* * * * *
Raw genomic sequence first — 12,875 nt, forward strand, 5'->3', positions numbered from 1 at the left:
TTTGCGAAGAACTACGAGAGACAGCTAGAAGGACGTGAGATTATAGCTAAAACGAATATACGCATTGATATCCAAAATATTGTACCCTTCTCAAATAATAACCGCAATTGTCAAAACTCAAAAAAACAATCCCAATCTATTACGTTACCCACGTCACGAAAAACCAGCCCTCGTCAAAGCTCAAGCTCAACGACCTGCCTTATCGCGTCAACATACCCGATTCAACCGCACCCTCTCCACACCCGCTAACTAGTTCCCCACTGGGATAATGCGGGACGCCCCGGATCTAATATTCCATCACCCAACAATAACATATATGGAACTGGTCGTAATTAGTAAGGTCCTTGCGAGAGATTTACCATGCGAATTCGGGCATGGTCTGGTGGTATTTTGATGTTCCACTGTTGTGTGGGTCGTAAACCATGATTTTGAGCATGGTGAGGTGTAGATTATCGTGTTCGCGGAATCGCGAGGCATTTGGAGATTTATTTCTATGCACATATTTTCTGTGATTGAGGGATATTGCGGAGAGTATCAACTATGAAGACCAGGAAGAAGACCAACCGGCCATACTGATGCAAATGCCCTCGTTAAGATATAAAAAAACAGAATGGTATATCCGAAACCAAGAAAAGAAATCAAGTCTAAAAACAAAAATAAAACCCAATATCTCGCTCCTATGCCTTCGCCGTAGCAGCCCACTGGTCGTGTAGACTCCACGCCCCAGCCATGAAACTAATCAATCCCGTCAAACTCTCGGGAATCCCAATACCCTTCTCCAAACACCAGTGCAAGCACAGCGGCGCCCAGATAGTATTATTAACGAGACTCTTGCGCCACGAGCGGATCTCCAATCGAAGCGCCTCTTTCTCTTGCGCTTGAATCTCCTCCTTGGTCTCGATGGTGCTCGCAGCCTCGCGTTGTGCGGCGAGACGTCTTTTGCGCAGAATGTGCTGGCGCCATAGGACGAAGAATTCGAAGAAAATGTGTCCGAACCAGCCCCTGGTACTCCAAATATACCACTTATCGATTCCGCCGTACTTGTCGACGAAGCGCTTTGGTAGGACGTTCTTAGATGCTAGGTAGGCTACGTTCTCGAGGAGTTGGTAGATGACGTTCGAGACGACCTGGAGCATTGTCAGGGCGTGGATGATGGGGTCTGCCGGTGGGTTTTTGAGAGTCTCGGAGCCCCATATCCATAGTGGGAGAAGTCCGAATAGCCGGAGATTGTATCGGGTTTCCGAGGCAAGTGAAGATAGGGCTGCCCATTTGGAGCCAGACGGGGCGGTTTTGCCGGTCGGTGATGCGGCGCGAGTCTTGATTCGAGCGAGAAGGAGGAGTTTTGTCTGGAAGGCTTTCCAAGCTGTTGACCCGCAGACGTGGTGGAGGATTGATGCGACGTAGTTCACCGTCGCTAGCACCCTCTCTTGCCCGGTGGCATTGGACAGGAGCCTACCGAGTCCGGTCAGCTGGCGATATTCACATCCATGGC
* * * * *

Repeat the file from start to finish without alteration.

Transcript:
Raw genomic sequence first — 12,875 nt, forward strand, 5'->3', positions numbered from 1 at the left:
TTTGCGAAGAACTACGAGAGACAGCTAGAAGGACGTGAGATTATAGCTAAAACGAATATACGCATTGATATCCAAAATATTGTACCCTTCTCAAATAATAACCGCAATTGTCAAAACTCAAAAAAACAATCCCAATCTATTACGTTACCCACGTCACGAAAAACCAGCCCTCGTCAAAGCTCAAGCTCAACGACCTGCCTTATCGCGTCAACATACCCGATTCAACCGCACCCTCTCCACACCCGCTAACTAGTTCCCCACTGGGATAATGCGGGACGCCCCGGATCTAATATTCCATCACCCAACAATAACATATATGGAACTGGTCGTAATTAGTAAGGTCCTTGCGAGAGATTTACCATGCGAATTCGGGCATGGTCTGGTGGTATTTTGATGTTCCACTGTTGTGTGGGTCGTAAACCATGATTTTGAGCATGGTGAGGTGTAGATTATCGTGTTCGCGGAATCGCGAGGCATTTGGAGATTTATTTCTATGCACATATTTTCTGTGATTGAGGGATATTGCGGAGAGTATCAACTATGAAGACCAGGAAGAAGACCAACCGGCCATACTGATGCAAATGCCCTCGTTAAGATATAAAAAAACAGAATGGTATATCCGAAACCAAGAAAAGAAATCAAGTCTAAAAACAAAAATAAAACCCAATATCTCGCTCCTATGCCTTCGCCGTAGCAGCCCACTGGTCGTGTAGACTCCACGCCCCAGCCATGAAACTAATCAATCCCGTCAAACTCTCGGGAATCCCAATACCCTTCTCCAAACACCAGTGCAAGCACAGCGGCGCCCAGATAGTATTATTAACGAGACTCTTGCGCCACGAGCGGATCTCCAATCGAAGCGCCTCTTTCTCTTGCGCTTGAATCTCCTCCTTGGTCTCGATGGTGCTCGCAGCCTCGCGTTGTGCGGCGAGACGTCTTTTGCGCAGAATGTGCTGGCGCCATAGGACGAAGAATTCGAAGAAAATGTGTCCGAACCAGCCCCTGGTACTCCAAATATACCACTTATCGATTCCGCCGTACTTGTCGACGAAGCGCTTTGGTAGGACGTTCTTAGATGCTAGGTAGGCTACGTTCTCGAGGAGTTGGTAGATGACGTTCGAGACGACCTGGAGCATTGTCAGGGCGTGGATGATGGGGTCTGCCGGTGGGTTTTTGAGAGTCTCGGAGCCCCATATCCATAGTGGGAGAAGTCCGAATAGCCGGAGATTGTATCGGGTTTCCGAGGCAAGTGAAGATAGGGCTGCCCATTTGGAGCCAGACGGGGCGGTTTTGCCGGTCGGTGATGCGGCGCGAGTCTTGATTCGAGCGAGAAGGAGGAGTTTTGTCTGGAAGGCTTTCCAAGCTGTTGACCCGCAGACGTGGTGGAGGATTGATGCGACGTAGTTCACCGTCGCTAGCACCCTCTCTTGCCCGGTGGCATTGGACAGGAGCCTACCGAGTCCGGTCAGCTGGCGATATTCACATCCATGGC